Characterized by geographic remoteness and a general scarcity of health care providers, the U.S. rural West is home to many low-income, aging and chronically ill Americans, who struggle disproportionately with opioid addiction, obesity, mental health issues and more.
The burdens of poverty, scant transportation options and a shortage of medical specialists makes getting proper health care next to impossible for some of these folks -- a mounting concern as the COVID-19 pandemic rages on.
Improving the health of people in this region and addressing their struggles to access care are major goals of a collaboration between experts at Stanford Medicine and the Bill Lane Center for the American West. Together, they strive to find ways the American health care system can better serve vulnerable populations in the rural West.
The paper provides four recommendations for policymakers to consider: leveraging low-tech telehealth solutions; increasing broadband access; establishing consistent rules for telehealth reimbursement; and finding ways to use data to inform public health decision-making.
For example, because a person's education level often correlates with their health, Lisa Chamberlain, MD, has sought lower-tech ways to encourage children to learn.
The Stanford professor of pediatrics found that sending text messages to parents with basic suggestions, such as teaching children colors while shopping at the grocery store, helped ready young children for kindergarten. When she tried this intervention with Spanish-speaking immigrant communities in San Jose, it improved child literacy levels and was well-received by parents, according to a randomized controlled study.
"That's really leveraging the clinic relationship to help promote the behaviors and give these behavioral nudges for the families ... so that they can help all their children thrive," she said.
Similarly, telehealth programs have offered a solution for people in western communities who live too far away from medical services to reliably benefit from them, said David Meyers, director of a telehealth clinic designed to reach tribal members in Northern Wyoming.
Such programs connecting patients to providers via video calls have succeeded in bringing much-needed diabetes care, surgical follow-up treatment and mental health services to folks who would otherwise have to drive six hours to see a physician in person.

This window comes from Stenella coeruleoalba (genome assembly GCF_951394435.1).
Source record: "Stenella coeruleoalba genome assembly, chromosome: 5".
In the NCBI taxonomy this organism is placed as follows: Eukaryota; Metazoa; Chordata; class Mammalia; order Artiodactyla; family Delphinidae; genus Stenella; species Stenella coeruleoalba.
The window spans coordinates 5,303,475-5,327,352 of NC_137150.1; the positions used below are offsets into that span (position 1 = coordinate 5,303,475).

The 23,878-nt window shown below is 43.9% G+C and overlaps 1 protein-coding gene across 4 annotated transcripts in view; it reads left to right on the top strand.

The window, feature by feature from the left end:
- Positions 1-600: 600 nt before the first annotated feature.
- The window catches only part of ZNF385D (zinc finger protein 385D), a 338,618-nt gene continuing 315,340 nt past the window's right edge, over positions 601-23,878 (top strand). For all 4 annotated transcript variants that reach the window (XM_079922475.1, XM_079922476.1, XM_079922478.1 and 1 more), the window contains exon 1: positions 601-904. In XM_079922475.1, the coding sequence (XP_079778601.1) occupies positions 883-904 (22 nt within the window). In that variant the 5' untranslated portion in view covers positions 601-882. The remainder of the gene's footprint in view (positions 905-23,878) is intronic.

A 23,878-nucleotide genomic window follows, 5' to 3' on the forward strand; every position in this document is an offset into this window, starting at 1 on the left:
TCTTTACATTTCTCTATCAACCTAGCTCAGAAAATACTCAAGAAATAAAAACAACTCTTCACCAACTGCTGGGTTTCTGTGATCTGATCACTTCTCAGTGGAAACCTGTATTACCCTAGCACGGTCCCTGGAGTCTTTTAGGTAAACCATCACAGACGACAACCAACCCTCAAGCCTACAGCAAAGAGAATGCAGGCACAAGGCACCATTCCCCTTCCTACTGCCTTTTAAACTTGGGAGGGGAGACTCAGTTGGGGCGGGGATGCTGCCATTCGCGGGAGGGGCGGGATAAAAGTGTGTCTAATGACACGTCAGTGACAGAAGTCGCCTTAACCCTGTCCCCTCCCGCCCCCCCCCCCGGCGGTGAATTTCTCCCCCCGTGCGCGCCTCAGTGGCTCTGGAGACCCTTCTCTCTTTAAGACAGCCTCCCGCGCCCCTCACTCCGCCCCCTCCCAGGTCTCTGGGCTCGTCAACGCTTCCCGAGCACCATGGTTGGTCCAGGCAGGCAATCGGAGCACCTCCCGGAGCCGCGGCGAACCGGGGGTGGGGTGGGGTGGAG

However, it takes reliable broadband to provide these kinds of services; and in much of the rural West, broadband is lacking, despite claims of great progress, the paper notes. Researchers suggest that local communities could benefit from taking control of their own data-gathering to paint a more accurate picture of existing connectivity problems, so that inadequacies can be better addressed.
Consistent reimbursement and harnessing data
But even if telehealth services are available, reimbursement can pose yet another set of obstacles for people in the rural West. In this region, rates and practices are uneven among government and private insurers, and this affects not only what services health care providers offer their patients, but also what the patients can afford.
Programs in Alaska, Arizona, California and other states pay providers generously for video visits, while North Dakota, Utah and Idaho offer limited reimbursement. Only Oregon reimburses for phone and email consultations. This can be remedied, researchers suggest, by mandating consistent reimbursement rules from the government's Medicare and Medicaid programs, and requiring the same from private insurers.
Finally, with all the health data being collected by electronic health records and individuals' own digital devices, the paper recommends that the government and health care providers better harness this information to inform public policy.
Researchers suggest that analytics from machine learning initiatives, genomic screening and digital medical records can be shared and leveraged to identify trends and to pinpoint ways that people's health can be improved.
Photo by Ashim D'Silva